Item 1: Create a list of all your property.
Think of your estate plan as your road map, and you cannot make a good map unless you know where you’re starting and where you want to go. Part of your starting point is a list of all your property. It doesn’t have to be so detailed to include all of your credit card account numbers or anything like that, but it should be a detailed list of everything you own and how much it is worth. Include all real property, investments, insurance policies and anything else of value, as well as valuable personal property.
Item 2: Think about your future.
As you create your list of property certain questions will probably occur to you. Who gets your house after you die? If you have minor children, who takes over parenting responsibilities if you and your spouse should die suddenly? What would happen if you are sick and need someone to consult with your doctors and make medical choices? Write all these questions down and have the list of questions ready when you meet with your attorney. If new questions arise during your meeting, write these down as well.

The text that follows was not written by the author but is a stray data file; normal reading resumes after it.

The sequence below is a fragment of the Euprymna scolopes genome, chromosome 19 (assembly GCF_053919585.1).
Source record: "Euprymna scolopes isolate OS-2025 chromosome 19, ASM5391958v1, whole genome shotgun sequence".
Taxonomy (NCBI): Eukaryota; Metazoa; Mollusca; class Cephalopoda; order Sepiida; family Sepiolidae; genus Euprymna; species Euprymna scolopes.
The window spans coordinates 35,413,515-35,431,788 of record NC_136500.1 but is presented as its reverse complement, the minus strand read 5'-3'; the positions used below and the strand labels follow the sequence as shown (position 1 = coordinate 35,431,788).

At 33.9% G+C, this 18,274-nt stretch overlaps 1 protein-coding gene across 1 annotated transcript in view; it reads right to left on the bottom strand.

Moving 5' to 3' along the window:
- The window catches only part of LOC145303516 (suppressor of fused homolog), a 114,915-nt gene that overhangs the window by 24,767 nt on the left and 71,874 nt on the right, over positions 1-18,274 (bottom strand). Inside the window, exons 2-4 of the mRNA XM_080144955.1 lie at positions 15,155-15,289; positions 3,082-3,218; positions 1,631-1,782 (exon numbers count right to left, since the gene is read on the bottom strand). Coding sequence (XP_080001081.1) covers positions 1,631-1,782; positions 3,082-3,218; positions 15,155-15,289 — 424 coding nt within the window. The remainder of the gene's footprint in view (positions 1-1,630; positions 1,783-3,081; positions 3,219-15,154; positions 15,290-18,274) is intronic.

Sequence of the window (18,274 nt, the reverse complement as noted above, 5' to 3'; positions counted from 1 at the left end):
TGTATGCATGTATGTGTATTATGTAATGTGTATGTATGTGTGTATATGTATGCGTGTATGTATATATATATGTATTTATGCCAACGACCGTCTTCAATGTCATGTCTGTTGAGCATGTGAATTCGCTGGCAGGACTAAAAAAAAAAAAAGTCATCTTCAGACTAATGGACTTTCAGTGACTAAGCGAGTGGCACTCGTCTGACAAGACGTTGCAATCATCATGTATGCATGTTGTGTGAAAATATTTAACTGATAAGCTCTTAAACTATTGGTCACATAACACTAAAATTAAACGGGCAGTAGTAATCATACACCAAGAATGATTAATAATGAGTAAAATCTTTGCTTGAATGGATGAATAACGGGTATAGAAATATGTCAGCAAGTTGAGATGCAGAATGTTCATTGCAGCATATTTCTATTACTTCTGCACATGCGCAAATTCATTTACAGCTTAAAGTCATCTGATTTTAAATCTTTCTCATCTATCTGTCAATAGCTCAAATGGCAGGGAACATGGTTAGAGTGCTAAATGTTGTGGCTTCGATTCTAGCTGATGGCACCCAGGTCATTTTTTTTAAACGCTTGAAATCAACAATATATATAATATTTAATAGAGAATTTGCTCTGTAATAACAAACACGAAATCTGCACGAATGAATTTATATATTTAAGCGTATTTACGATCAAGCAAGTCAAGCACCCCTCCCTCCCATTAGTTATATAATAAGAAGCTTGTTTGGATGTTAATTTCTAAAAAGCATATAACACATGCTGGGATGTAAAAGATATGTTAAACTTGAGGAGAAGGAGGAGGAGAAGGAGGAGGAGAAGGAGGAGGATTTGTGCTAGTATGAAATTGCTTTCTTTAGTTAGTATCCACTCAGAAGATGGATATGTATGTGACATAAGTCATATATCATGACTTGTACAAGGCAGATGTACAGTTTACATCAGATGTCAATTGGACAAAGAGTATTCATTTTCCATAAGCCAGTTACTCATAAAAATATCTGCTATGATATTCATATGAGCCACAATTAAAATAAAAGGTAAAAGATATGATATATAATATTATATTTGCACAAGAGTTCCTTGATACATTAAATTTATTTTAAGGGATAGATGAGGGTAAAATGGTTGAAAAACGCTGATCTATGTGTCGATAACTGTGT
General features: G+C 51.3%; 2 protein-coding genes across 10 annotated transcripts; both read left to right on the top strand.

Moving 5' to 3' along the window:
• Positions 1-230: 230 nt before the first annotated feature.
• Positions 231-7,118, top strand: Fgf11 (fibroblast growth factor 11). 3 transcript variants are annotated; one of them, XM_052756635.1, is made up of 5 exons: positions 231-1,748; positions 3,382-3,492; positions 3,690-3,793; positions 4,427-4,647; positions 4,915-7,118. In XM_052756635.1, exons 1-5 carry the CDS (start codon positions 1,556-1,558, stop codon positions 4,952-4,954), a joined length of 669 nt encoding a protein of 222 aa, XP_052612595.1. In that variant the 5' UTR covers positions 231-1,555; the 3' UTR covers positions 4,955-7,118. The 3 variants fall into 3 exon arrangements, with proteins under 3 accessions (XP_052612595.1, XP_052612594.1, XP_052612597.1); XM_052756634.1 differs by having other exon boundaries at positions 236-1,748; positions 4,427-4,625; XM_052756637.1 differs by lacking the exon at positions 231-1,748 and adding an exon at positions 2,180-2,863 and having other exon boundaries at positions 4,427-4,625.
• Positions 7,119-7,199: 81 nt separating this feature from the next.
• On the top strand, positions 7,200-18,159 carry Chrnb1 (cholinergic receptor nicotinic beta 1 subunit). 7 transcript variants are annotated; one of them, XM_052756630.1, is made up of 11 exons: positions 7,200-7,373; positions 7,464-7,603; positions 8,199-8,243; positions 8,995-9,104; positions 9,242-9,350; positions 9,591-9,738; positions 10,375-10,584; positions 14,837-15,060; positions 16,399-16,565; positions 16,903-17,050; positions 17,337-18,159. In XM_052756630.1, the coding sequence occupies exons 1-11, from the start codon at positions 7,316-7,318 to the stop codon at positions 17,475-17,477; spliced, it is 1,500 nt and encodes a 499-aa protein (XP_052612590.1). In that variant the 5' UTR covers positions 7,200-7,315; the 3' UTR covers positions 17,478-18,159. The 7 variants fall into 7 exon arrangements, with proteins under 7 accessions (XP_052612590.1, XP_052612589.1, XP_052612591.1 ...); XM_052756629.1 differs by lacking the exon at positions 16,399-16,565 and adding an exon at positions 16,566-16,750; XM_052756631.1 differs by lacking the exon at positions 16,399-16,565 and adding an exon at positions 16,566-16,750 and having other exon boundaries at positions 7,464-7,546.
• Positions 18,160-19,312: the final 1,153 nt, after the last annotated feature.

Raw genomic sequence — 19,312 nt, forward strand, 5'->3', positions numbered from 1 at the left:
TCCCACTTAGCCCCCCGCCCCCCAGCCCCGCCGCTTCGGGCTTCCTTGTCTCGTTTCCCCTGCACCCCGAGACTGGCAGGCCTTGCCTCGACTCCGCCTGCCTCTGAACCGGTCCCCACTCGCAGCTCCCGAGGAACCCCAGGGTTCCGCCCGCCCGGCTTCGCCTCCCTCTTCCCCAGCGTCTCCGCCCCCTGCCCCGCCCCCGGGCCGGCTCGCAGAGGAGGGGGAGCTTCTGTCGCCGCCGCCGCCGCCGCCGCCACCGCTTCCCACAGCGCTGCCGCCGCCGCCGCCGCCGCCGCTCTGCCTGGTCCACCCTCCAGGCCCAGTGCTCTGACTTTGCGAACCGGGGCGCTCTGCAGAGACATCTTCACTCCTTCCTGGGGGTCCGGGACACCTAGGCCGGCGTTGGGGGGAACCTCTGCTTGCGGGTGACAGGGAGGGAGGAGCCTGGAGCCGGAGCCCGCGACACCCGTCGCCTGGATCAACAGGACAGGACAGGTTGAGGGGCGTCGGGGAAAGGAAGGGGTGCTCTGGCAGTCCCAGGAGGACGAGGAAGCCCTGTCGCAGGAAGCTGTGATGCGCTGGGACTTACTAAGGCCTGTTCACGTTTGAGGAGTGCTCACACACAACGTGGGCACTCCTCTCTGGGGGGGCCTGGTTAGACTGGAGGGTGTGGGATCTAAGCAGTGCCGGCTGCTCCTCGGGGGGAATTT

Item 3: Bring your spouse along with you.
Ignoring the possibility that your spouse might be upset if he or she is not included in this most important of meetings, you and your spouse share estate planning concerns and it only makes sense to develop your plan together. Make sure you coordinate the meeting’s time so both of you can attend and ask questions.